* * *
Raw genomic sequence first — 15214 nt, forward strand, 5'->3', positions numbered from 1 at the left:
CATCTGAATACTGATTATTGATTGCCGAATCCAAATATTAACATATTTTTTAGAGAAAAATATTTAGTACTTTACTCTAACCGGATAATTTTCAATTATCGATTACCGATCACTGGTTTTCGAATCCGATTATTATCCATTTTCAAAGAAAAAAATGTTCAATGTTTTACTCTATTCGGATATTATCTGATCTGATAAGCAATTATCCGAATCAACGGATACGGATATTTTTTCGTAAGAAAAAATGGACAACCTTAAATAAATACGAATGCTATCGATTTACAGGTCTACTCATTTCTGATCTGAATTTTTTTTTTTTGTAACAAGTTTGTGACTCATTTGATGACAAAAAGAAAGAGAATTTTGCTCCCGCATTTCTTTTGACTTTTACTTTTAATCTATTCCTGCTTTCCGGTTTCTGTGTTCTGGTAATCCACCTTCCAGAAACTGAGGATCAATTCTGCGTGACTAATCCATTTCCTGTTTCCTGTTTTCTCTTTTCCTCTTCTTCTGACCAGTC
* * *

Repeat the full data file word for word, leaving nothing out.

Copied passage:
Raw genomic sequence first — 15214 nt, forward strand, 5'->3', positions numbered from 1 at the left:
CATCTGAATACTGATTATTGATTGCCGAATCCAAATATTAACATATTTTTTAGAGAAAAATATTTAGTACTTTACTCTAACCGGATAATTTTCAATTATCGATTACCGATCACTGGTTTTCGAATCCGATTATTATCCATTTTCAAAGAAAAAAATGTTCAATGTTTTACTCTATTCGGATATTATCTGATCTGATAAGCAATTATCCGAATCAACGGATACGGATATTTTTTCGTAAGAAAAAATGGACAACCTTAAATAAATACGAATGCTATCGATTTACAGGTCTACTCATTTCTGATCTGAATTTTTTTTTTTTGTAACAAGTTTGTGACTCATTTGATGACAAAAAGAAAGAGAATTTTGCTCCCGCATTTCTTTTGACTTTTACTTTTAATCTATTCCTGCTTTCCGGTTTCTGTGTTCTGGTAATCCACCTTCCAGAAACTGAGGATCAATTCTGCGTGACTAATCCATTTCCTGTTTCCTGTTTTCTCTTTTCCTCTTCTTCTGACCAGTC